D. The client struggled to prioritize which ADLs he/she wishes to use and was redirected to do so.

11. Refer for Psychological Testing (11)

A. The client was referred for an assessment of cognitive abilities and deficits.

B. Objective psychological testing was administered to the client to assess his/her cognitive strengths and weaknesses.

C. The client cooperated with the psychological testing, and he/she received feedback about the results.

D. The psychological testing confirmed the presence of specific cognitive abilities and deficits.

E. The client was not compliant with taking the psychological evaluation and was encouraged to participate completely.

12. Recommend Remediating Programs (12)

A. The client was referred to remediating programs that are focused on removing deficits for performing ADLs, including skill-building groups, token economies, or behavior-shaping programs.

B. The client was assisted in remediating his/her deficits for performing ADLs through the use of skill-building groups, token economies, and behavior-shaping programs.

C. As specific programs have assisted the client in removing deficits for performing ADLs, his/her ADLs have gradually increased.

13. Educate about Mental Illness (13)

A. The client was educated about the expected or common symptoms of his/her mental illness, which may negatively impact basic ADL functioning.

B. As his/her symptoms of mental illness were discussed, the client displayed an understanding of how these symptoms may affect his/her ADL functioning.

C. The client struggled to identify how symptoms of his/her mental illness may negatively impact basic ADL functioning and was given additional feedback in this area.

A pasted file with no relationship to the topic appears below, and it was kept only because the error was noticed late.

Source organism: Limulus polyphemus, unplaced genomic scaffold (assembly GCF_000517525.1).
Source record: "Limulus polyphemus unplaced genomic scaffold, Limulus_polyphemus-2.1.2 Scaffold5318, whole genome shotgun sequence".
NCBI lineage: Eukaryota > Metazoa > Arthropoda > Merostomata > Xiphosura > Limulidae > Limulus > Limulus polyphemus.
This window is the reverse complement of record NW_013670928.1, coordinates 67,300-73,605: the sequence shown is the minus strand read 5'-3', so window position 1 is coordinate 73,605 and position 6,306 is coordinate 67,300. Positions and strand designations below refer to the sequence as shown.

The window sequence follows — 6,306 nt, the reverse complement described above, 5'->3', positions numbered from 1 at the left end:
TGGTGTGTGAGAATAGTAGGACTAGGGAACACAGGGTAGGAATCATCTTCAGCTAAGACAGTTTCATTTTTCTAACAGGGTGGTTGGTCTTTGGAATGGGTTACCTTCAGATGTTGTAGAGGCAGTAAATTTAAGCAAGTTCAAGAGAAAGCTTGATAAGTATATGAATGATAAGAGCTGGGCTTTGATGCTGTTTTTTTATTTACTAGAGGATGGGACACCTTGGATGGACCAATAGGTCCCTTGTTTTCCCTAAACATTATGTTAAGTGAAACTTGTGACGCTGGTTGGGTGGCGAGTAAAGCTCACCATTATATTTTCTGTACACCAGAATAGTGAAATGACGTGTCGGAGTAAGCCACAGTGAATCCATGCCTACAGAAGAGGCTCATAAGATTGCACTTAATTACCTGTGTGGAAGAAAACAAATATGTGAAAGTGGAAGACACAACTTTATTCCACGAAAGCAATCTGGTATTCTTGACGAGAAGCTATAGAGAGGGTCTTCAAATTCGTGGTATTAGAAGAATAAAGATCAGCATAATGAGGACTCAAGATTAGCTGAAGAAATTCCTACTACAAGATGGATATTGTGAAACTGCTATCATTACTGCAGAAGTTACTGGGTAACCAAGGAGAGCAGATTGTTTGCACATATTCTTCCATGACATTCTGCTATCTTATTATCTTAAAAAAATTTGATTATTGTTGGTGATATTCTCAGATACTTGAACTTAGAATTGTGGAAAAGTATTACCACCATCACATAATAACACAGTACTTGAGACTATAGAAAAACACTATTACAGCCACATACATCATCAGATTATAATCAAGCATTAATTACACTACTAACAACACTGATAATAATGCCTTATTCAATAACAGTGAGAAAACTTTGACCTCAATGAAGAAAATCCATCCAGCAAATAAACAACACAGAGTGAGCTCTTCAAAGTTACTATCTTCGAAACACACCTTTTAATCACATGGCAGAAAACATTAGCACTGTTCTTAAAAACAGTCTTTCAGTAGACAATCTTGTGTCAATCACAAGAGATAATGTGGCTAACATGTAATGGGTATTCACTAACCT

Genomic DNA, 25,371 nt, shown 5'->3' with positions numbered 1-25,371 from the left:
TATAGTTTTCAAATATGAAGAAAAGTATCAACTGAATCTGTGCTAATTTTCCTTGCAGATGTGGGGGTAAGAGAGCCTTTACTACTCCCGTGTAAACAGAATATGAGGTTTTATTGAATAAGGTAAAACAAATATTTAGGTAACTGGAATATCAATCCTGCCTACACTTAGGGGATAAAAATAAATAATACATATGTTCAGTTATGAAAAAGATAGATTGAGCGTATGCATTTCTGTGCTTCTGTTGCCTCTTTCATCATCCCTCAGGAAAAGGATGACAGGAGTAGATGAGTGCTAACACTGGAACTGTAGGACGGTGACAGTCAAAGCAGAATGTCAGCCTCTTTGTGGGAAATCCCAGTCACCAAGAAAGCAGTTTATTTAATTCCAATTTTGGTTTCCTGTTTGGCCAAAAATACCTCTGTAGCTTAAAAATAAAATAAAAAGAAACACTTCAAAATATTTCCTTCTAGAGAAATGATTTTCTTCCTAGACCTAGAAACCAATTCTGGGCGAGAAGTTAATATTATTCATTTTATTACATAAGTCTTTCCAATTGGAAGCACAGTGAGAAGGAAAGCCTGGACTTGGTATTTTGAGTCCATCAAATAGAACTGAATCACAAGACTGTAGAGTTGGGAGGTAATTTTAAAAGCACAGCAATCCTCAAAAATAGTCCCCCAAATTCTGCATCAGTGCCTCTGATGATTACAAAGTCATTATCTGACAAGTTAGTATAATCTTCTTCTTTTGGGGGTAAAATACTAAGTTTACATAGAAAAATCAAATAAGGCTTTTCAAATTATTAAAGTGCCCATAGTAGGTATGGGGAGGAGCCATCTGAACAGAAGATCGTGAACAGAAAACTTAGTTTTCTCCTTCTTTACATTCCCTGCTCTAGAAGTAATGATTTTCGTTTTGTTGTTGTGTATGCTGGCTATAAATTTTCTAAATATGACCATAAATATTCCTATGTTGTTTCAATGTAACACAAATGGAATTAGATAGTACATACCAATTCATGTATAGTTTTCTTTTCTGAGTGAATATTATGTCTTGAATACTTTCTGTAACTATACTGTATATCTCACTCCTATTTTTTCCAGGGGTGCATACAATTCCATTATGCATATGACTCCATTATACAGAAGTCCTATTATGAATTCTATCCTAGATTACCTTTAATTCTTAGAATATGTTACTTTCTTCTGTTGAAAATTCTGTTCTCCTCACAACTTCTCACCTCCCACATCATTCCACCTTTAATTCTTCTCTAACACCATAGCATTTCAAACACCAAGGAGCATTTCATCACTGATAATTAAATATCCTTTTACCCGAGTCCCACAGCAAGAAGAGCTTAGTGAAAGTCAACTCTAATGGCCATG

14. Interpret Psychiatric Decompensation (14)

A. The clients poor performance on ADLs was interpreted as an indicator of psychiatric decompensation.

B. The clients pattern of poor ADLs and psychiatric decompensation was shared with the client, caregivers, and medical staff.

C. The client acknowledged his/her poor performance on ADLs as prodromals of his/her psychiatric decompensation, and this was supported during the session.

D. The client, caregivers, and medical staff concurred regarding the clients general psychiatric decompensation.

E. The client denied psychiatric decompensation, despite being told that his/her poor performance on ADLs is an indication of psychiatric decompensation.

15. Refer to a Physician (15)

A. The client was referred to a physician for an evaluation for a prescription of psychotropic medications.

B. The client was reinforced for following through on a referral to a physician for an assessment for a prescription of psychotropic medications, but none were prescribed.

C. The client has been prescribed psychotropic medications.

D. The client declined evaluation by a physician for a prescription of psychotropic medications and was redirected to cooperate with this referral.

16. Educate about Psychotropic Medications (16)

A. The client was taught about the indications for and the expected benefits of psychotropic medications.